Dallas-based Prestige Equity ordered to cease what state calls fraudulent investment program
Prestige Equity used Facebook to advertise to potential investors, guaranteeing annual returns of 12%.
For a seasoned investor, this should have been the first of many red flags, according to state regulators and an investment expert. Returns cannot be guaranteed.
The Dallas-based company also said on its website that it has been around for 20 years, while state records show it was incorporated in January 2021.
Last week, the Texas State Securities Board ordered Prestige Equity to stop what the regulator describes as a fraudulent securities offering. The state said the company claims to have sold investments to 10,000 investors who invested $ 250 million in total, earning $ 30 million in interest.
The state agency said its emergency cease-and-desist order was necessary to “Protect Texans from immediate and irreparable damage.”
Recipients of the order include Senior Account Manager Robert Clemmons, CEO Felix Crayborn, COO Grant Myers, CFO William Clark and Director of Marketing Miranda Shawns.
The morning news from Dallas contacted Prestige Equity via their primary email, as well as Clemmons and Crayborn emails and phone numbers. Clemmons’ voicemail said his number was created through Google Voice, a free service that gives you a number to send texts, calls, and voicemail. Crayborn’s number was created by TextNow, an app that gives you a phone number for texting and calling.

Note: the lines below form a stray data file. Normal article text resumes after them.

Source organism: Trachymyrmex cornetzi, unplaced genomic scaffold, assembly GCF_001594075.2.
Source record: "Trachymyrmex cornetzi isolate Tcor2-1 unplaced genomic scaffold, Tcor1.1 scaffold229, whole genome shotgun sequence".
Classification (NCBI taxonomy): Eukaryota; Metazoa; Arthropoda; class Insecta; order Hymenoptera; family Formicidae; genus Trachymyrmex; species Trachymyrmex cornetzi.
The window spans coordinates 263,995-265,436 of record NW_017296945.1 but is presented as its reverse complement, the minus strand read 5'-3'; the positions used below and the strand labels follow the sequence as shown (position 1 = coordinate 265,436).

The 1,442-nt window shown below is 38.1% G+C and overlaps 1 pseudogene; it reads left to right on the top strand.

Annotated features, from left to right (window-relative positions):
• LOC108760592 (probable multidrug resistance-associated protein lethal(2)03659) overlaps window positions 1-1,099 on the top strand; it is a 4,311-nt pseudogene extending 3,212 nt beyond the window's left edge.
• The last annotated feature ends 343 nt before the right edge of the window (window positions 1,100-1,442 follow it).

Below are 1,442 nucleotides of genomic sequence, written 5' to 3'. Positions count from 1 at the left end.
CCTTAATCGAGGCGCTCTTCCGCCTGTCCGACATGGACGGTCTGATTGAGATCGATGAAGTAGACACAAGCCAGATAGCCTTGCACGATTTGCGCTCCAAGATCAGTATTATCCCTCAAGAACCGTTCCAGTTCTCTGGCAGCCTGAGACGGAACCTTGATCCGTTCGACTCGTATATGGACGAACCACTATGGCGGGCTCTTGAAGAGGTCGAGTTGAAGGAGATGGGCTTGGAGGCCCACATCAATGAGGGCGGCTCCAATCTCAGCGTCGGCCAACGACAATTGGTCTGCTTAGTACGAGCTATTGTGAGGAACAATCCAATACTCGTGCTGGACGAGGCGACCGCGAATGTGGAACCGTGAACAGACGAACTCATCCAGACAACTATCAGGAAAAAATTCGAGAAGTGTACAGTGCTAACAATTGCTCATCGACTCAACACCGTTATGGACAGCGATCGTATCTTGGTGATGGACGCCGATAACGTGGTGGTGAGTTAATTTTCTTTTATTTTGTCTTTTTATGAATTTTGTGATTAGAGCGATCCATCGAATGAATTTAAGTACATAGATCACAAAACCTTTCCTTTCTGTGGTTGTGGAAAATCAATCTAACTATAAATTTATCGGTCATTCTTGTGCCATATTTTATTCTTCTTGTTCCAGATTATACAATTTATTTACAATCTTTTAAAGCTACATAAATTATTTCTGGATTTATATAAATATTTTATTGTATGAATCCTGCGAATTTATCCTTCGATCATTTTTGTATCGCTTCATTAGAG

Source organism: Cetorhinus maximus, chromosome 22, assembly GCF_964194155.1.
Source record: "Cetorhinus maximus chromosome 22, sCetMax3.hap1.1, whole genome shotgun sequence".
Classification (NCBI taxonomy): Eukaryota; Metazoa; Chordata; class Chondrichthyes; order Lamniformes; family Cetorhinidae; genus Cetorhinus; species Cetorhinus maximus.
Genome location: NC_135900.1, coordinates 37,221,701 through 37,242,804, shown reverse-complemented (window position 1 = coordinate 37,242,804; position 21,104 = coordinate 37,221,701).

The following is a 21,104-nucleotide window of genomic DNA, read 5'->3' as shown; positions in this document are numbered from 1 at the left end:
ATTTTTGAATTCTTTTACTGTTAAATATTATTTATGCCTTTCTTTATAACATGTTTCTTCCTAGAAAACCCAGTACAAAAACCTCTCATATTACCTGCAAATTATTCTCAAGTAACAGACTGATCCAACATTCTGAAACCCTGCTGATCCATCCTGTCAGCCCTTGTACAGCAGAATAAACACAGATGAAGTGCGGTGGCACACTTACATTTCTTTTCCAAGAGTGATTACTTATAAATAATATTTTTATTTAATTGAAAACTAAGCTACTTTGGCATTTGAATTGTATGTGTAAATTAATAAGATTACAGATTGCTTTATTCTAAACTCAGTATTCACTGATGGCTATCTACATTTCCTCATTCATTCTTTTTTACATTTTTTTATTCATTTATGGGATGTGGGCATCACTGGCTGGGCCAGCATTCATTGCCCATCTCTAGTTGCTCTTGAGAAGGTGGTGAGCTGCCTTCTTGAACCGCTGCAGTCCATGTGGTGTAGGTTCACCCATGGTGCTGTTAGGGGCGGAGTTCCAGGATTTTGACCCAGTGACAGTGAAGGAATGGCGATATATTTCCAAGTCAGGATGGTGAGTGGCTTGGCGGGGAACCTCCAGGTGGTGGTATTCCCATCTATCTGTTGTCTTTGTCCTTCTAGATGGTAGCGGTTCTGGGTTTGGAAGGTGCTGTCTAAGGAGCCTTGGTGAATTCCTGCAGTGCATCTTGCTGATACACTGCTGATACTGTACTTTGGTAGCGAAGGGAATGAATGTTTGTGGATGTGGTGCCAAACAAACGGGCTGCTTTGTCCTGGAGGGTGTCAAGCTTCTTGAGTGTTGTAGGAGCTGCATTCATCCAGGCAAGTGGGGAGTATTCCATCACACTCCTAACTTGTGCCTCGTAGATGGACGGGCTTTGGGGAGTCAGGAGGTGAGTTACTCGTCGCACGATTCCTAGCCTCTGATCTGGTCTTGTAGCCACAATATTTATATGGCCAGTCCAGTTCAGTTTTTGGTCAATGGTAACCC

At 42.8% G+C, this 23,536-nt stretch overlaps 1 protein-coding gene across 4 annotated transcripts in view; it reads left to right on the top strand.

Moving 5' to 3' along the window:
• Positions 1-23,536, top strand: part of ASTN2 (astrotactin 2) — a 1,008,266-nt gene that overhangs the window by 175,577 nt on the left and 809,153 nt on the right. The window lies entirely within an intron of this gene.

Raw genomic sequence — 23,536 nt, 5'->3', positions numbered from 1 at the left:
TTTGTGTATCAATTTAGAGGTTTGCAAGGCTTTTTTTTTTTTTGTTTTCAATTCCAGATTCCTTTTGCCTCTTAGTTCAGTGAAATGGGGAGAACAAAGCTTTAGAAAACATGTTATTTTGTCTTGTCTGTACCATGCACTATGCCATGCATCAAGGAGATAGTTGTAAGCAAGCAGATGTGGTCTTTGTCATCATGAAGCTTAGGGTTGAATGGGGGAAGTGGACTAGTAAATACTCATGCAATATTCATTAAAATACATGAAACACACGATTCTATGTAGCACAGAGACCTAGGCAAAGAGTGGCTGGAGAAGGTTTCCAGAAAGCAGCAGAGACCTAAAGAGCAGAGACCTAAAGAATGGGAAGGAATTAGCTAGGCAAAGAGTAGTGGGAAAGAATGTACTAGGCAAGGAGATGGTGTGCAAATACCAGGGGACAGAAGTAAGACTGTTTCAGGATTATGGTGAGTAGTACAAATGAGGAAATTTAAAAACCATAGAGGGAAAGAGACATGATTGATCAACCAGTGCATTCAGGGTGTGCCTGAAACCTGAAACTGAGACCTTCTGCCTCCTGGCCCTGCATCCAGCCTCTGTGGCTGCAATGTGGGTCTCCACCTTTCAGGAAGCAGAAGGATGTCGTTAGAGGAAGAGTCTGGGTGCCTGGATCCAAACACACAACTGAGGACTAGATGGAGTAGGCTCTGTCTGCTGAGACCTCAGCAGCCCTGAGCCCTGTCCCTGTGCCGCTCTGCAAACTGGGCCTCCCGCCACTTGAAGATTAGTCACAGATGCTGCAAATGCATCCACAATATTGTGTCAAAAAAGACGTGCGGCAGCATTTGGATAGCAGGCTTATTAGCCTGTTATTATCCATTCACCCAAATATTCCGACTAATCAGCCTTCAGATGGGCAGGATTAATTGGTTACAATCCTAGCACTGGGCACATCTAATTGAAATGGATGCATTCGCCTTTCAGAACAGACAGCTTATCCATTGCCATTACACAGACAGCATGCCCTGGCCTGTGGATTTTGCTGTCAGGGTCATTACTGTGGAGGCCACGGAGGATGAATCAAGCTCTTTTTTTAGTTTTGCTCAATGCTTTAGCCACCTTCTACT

All will be served at the address that Prestige Equity lists on its website as its corporate headquarters, 1910 Pacific Ave. There is no record of Prestige Equity having an office or registered office at the address listed, according to the Dallas Tax Assessment site and state ordinance.
Securities commissioner Travis J. Iles, who entered the order, said the emergency order was also sent to Prestige Equity electronically due to concerns about the physical address of the company. As of Tuesday, the state had not received any requests to hear from business leaders, he said.
The state is investigating whether investors included non-Texans, Iles said.
Prestige Equity is not registered with the state to sell investments in Texas, according to the ordinance.
The company offers limited partnerships in its private equity fund, which invests in a diversified portfolio comprising small business loans and real estate, according to the ordinance. The minimum investment is $ 10,000 with a one year term.
On Tuesday, the company’s website said the “fund is currently closed” and displays a countdown that indicates it will accept new investors in 25 days.
Prestige Equity says the investment is “safe and secure” against high-risk investments and market volatility, according to the ordinance. He also writes in his client agreement forms, a copy of which The news obtained, that he sold “bonds qualified by the SEC.” However, the SEC “never approves an offer,” according to an SEC alert.